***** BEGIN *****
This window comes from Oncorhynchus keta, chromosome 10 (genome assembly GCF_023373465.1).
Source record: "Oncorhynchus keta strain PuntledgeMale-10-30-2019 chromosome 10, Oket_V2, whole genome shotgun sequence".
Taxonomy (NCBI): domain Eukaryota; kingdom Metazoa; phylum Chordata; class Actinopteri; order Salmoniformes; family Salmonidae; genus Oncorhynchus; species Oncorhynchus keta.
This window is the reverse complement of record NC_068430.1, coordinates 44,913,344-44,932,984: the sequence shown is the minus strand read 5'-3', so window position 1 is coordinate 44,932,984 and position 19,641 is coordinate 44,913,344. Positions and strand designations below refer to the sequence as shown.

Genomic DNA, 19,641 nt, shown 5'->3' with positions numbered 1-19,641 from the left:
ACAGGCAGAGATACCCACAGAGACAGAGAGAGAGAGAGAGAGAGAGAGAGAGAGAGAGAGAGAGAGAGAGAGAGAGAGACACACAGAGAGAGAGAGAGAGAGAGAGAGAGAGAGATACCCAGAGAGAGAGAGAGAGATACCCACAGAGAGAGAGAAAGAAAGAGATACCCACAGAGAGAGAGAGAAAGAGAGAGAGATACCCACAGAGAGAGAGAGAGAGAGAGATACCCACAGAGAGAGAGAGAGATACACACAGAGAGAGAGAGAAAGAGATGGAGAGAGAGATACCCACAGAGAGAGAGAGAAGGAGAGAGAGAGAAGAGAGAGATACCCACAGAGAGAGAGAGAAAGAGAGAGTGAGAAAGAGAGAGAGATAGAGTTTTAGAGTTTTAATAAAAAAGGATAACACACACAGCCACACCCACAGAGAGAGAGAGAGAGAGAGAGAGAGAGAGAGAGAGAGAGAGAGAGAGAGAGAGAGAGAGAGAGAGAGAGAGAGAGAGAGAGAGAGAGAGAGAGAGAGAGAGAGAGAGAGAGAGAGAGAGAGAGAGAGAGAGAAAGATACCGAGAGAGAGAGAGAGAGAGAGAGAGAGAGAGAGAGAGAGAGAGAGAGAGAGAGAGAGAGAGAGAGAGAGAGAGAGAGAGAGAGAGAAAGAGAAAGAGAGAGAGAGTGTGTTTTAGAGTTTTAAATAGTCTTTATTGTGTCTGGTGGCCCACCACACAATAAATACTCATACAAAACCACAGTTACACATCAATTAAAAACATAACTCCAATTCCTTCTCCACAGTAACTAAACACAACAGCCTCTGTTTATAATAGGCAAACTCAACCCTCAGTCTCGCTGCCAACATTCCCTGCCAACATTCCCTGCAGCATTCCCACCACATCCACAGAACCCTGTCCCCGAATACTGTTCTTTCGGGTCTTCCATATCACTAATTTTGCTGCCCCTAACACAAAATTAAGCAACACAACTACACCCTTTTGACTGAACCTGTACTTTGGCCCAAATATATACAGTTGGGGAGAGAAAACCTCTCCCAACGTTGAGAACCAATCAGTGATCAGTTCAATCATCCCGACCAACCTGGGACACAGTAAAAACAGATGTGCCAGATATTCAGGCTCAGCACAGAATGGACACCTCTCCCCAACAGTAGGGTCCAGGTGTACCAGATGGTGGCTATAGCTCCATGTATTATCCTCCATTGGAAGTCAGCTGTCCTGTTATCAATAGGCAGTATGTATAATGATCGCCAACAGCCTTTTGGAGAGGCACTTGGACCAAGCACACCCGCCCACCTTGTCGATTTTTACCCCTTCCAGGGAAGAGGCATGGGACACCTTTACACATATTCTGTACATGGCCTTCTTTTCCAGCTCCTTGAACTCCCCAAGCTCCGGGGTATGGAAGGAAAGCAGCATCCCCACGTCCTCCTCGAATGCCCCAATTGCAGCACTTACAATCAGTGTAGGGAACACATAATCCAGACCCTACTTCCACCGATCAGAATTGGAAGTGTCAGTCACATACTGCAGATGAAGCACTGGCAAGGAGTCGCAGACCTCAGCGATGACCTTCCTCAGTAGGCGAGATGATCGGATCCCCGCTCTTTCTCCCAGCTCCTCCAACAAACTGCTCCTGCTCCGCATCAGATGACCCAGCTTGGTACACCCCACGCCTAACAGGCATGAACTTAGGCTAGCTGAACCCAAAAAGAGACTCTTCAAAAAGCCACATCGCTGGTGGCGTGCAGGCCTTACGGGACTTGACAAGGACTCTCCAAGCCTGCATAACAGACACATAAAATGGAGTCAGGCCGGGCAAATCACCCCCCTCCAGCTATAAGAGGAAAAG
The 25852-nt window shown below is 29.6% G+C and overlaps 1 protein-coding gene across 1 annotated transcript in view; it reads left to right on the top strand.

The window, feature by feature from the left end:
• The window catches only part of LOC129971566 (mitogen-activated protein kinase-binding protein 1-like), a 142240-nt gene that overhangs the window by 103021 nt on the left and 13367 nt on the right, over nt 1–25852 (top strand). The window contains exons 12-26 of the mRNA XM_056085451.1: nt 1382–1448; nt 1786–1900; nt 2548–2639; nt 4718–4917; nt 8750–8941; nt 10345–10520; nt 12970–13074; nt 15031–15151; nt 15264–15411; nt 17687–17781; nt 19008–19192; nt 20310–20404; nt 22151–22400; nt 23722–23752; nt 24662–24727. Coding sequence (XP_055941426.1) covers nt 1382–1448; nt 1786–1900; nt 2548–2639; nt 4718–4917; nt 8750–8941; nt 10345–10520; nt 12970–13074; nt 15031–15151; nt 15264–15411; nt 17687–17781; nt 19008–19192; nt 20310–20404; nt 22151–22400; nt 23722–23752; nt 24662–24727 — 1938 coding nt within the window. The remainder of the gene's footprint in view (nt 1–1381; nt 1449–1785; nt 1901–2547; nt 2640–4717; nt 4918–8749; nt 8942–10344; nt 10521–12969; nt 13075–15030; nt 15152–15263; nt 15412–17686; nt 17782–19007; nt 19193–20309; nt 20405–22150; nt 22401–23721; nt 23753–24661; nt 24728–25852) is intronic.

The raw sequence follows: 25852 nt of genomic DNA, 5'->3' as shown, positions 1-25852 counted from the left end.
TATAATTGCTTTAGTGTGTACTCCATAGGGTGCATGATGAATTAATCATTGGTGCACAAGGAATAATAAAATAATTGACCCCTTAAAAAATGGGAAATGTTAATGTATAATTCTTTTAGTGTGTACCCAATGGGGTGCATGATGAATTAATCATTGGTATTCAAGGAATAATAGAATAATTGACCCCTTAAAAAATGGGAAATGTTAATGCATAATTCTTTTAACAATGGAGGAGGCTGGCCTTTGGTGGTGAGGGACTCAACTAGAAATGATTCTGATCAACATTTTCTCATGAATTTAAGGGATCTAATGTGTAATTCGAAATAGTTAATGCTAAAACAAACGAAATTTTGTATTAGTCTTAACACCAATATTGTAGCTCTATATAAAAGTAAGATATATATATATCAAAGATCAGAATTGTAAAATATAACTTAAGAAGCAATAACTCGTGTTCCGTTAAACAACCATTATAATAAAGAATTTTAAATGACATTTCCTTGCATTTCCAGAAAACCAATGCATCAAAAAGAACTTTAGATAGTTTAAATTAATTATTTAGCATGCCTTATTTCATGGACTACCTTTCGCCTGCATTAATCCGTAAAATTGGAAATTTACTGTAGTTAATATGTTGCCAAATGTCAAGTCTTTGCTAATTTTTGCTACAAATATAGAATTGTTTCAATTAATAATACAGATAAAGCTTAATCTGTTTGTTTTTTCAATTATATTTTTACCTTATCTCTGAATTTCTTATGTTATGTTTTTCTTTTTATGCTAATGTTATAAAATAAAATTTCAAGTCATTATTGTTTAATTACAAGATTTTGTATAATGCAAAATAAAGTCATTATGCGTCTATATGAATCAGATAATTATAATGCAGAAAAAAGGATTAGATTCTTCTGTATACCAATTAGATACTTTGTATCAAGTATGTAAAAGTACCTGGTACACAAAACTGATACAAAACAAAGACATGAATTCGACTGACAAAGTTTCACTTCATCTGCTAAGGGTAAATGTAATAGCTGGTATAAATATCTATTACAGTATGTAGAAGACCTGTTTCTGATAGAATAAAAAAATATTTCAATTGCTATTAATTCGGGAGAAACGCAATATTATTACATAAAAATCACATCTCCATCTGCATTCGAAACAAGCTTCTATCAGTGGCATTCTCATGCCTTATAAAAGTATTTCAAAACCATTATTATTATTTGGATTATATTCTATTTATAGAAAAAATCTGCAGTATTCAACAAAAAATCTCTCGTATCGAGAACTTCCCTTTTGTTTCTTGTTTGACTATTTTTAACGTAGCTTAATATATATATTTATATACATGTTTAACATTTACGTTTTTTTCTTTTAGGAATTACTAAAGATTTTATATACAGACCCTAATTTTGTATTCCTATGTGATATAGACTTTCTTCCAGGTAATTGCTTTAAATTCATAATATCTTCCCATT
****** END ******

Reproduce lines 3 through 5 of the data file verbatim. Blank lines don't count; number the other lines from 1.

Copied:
Taxonomy (NCBI): domain Eukaryota; kingdom Metazoa; phylum Chordata; class Actinopteri; order Salmoniformes; family Salmonidae; genus Oncorhynchus; species Oncorhynchus keta.
This window is the reverse complement of record NC_068430.1, coordinates 44,913,344-44,932,984: the sequence shown is the minus strand read 5'-3', so window position 1 is coordinate 44,932,984 and position 19,641 is coordinate 44,913,344. Positions and strand designations below refer to the sequence as shown.

Genomic DNA, 19,641 nt, shown 5'->3' with positions numbered 1-19,641 from the left: